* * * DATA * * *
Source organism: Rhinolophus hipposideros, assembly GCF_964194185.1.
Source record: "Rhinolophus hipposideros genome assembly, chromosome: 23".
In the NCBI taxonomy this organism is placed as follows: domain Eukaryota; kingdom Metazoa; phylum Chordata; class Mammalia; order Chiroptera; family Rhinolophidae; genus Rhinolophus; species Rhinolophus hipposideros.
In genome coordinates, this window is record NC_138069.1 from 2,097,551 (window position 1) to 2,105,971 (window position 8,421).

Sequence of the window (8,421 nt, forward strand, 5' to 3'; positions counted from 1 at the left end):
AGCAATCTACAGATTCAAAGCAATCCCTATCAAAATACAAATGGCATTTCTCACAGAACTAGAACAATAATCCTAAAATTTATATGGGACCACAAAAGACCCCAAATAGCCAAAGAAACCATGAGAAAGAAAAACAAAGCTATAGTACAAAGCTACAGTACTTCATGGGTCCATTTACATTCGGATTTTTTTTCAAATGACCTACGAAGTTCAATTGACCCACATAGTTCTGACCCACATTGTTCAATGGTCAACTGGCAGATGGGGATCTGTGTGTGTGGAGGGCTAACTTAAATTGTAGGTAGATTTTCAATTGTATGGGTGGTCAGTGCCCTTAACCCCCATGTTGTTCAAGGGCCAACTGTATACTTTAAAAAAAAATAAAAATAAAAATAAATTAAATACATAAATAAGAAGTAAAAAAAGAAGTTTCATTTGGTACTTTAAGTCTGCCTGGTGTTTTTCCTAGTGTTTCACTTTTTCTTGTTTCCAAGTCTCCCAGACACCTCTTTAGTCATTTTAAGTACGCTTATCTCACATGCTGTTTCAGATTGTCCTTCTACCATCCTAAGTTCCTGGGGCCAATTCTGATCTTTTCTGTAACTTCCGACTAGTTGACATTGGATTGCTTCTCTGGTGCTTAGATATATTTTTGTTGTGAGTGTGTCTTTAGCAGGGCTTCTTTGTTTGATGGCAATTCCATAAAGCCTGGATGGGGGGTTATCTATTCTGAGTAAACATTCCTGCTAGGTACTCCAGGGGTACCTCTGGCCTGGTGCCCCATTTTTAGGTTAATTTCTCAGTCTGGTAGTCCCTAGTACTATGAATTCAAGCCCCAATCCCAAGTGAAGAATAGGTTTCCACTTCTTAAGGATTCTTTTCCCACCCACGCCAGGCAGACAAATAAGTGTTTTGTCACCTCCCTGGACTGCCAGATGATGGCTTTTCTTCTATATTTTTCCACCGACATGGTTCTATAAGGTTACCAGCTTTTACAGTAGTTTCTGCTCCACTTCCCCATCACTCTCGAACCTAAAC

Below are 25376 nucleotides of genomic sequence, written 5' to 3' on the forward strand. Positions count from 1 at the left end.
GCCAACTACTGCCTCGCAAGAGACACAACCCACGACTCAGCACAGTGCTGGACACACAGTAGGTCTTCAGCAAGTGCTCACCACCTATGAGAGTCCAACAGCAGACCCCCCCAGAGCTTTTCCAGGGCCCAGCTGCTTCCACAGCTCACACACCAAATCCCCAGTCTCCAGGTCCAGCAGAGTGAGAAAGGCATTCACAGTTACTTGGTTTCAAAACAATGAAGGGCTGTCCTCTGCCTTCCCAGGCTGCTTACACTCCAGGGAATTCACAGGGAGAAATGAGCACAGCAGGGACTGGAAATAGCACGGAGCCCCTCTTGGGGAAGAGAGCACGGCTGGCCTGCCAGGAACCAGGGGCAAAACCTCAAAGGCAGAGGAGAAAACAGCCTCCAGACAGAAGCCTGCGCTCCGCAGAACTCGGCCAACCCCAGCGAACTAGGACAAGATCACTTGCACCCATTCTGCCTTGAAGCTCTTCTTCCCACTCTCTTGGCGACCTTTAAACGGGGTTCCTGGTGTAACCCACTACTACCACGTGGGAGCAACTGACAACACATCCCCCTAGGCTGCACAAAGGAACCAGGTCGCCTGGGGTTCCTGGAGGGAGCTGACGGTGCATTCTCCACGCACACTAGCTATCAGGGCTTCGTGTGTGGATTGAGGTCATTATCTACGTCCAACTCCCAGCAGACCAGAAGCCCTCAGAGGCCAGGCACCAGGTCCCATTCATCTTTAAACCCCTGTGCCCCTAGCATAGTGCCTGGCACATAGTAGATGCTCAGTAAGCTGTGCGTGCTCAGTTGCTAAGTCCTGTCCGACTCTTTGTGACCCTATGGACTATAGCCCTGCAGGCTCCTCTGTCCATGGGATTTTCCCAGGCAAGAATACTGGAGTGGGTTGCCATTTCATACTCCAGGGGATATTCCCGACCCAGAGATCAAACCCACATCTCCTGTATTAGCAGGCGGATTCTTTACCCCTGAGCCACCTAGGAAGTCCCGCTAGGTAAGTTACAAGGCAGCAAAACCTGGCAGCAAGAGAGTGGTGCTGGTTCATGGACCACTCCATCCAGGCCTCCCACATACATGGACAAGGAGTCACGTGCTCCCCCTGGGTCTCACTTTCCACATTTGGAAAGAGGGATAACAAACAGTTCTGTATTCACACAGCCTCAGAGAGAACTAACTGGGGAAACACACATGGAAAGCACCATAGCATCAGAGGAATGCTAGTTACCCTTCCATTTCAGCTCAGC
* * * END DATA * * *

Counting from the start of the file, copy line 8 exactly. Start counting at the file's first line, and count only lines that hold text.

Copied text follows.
GCCAACTACTGCCTCGCAAGAGACACAACCCACGACTCAGCACAGTGCTGGACACACAGTAGGTCTTCAGCAAGTGCTCACCACCTATGAGAGTCCAACAGCAGACCCCCCCAGAGCTTTTCCAGGGCCCAGCTGCTTCCACAGCTCACACACCAAATCCCCAGTCTCCAGGTCCAGCAGAGTGAGAAAGGCATTCACAGTTACTTGGTTTCAAAACAATGAAGGGCTGTCCTCTGCCTTCCCAGGCTGCTTACACTCCAGGGAATTCACAGGGAGAAATGAGCACAGCAGGGACTGGAAATAGCACGGAGCCCCTCTTGGGGAAGAGAGCACGGCTGGCCTGCCAGGAACCAGGGGCAAAACCTCAAAGGCAGAGGAGAAAACAGCCTCCAGACAGAAGCCTGCGCTCCGCAGAACTCGGCCAACCCCAGCGAACTAGGACAAGATCACTTGCACCCATTCTGCCTTGAAGCTCTTCTTCCCACTCTCTTGGCGACCTTTAAACGGGGTTCCTGGTGTAACCCACTACTACCACGTGGGAGCAACTGACAACACATCCCCCTAGGCTGCACAAAGGAACCAGGTCGCCTGGGGTTCCTGGAGGGAGCTGACGGTGCATTCTCCACGCACACTAGCTATCAGGGCTTCGTGTGTGGATTGAGGTCATTATCTACGTCCAACTCCCAGCAGACCAGAAGCCCTCAGAGGCCAGGCACCAGGTCCCATTCATCTTTAAACCCCTGTGCCCCTAGCATAGTGCCTGGCACATAGTAGATGCTCAGTAAGCTGTGCGTGCTCAGTTGCTAAGTCCTGTCCGACTCTTTGTGACCCTATGGACTATAGCCCTGCAGGCTCCTCTGTCCATGGGATTTTCCCAGGCAAGAATACTGGAGTGGGTTGCCATTTCATACTCCAGGGGATATTCCCGACCCAGAGATCAAACCCACATCTCCTGTATTAGCAGGCGGATTCTTTACCCCTGAGCCACCTAGGAAGTCCCGCTAGGTAAGTTACAAGGCAGCAAAACCTGGCAGCAAGAGAGTGGTGCTGGTTCATGGACCACTCCATCCAGGCCTCCCACATACATGGACAAGGAGTCACGTGCTCCCCCTGGGTCTCACTTTCCACATTTGGAAAGAGGGATAACAAACAGTTCTGTATTCACACAGCCTCAGAGAGAACTAACTGGGGAAACACACATGGAAAGCACCATAGCATCAGAGGAATGCTAGTTACCCTTCCATTTCAGCTCAGC